The backup running back is a bit of a surprise: redshirt freshman AJ Jimmerson. Jimmerson was one of the jewels of last year's recruiting class and was clearly the second option behind Ringer during the spring, passing Jehuu Caulcrick and running for 128 yards in the spring game. Jimmerson's a bigger back with the patience to set up his blocks, an effective but not dynamic runner.
The aforementioned Jehuu Caulcrick must be an atrocious linebacker, because his skills at running back are only middling. He's a load to bring down at 230-some pounds but does not have the bounce or change of direction to deal with defensive players who aren't blocked like they should be -- probably a major issue this year. His workload will be limited to short yardage for the most part.
Wide Receivers & Tight Ends
Rating: 4. 6'6" man-beast Matt Trannon returns for his Brooks Bollinger "Didn't You Graduate In 1894?" Sendoff Tour. If anyone passes the look test on the Spartan team, it's Trannon, a mortal lock for Kirk Herbstreit's annual uncomfortable "These Guys Look Good In A Uniform" list. The problem is that Trannon's hulking monstrosity does not come attached to a pair of hands that can catch or a pair of feet that can elude. A perpetual disappointment for Spartan fans who see a 6'6" Spartan wideout and think Plaxico Burress, Trannon has one more chance to make good on his promise. Will he? Survey says no. He'll be all right, again, and leave the Spartans wondering what could have been.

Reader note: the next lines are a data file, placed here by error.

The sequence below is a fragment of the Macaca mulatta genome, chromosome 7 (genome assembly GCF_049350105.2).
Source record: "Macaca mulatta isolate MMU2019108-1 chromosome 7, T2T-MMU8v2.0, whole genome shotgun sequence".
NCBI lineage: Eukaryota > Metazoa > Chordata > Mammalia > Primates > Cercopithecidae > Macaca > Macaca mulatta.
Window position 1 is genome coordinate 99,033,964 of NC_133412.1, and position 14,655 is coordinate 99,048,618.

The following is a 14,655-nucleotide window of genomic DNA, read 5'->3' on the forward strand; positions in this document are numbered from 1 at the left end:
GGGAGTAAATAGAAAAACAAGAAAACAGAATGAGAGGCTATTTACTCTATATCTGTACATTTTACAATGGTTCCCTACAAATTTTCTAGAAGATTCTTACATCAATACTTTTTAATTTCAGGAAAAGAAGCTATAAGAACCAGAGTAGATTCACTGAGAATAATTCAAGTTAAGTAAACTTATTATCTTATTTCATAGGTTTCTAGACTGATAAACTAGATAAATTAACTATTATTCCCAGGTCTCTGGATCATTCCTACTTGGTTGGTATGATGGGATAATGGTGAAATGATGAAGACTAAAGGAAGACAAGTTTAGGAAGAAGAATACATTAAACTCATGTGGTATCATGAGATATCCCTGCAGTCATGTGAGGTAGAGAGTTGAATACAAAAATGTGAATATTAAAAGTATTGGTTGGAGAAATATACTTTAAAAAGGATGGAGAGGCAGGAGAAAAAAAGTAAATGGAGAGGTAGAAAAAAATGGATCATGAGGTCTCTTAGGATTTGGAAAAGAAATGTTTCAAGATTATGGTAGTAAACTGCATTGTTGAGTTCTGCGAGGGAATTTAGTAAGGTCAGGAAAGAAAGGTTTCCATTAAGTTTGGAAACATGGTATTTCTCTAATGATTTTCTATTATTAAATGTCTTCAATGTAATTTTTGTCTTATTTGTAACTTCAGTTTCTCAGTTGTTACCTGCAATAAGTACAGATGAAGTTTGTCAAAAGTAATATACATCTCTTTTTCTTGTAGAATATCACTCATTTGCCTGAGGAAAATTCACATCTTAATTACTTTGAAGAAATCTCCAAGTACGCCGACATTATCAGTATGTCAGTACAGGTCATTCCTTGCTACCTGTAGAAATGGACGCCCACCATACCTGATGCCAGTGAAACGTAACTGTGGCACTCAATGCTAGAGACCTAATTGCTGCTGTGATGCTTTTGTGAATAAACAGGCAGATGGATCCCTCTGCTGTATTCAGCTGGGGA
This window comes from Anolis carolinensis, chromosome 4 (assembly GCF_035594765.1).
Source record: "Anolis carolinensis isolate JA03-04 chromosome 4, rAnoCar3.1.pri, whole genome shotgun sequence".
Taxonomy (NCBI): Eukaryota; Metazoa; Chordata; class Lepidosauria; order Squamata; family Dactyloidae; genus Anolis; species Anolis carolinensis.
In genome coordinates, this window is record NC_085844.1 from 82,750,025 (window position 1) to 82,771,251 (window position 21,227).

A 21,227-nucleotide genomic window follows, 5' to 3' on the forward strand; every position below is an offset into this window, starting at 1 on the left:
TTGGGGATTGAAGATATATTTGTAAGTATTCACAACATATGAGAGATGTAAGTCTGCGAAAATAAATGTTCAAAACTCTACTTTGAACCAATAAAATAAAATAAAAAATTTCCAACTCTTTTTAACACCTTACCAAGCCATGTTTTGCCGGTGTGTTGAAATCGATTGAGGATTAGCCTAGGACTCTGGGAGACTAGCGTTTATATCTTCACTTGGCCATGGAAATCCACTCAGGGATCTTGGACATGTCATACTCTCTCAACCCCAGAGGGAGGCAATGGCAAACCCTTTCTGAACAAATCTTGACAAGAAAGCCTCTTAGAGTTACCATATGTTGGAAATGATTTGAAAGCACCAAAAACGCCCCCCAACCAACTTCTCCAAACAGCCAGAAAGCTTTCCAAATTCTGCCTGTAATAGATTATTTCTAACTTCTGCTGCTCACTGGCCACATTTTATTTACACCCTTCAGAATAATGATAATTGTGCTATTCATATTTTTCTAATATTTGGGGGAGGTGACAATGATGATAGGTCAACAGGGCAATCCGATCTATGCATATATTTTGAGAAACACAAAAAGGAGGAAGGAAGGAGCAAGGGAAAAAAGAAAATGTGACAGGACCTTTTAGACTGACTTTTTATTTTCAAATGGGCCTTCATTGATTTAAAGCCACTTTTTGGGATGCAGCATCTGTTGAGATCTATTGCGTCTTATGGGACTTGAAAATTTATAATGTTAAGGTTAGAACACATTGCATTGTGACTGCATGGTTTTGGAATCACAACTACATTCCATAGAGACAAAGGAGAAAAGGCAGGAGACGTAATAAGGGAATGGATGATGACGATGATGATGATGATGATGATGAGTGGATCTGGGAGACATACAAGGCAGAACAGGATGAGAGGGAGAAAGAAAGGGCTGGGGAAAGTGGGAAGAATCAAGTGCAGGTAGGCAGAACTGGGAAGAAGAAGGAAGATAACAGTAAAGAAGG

Trannon is joined by a cast of fairly average thousands: sophomores Terry "Annoying Chris Berman Nickname Waiting To Happen" Love and Devin Thomas, seniors Jerramy Scott, Kyle Brown and Kerry Reed. All sav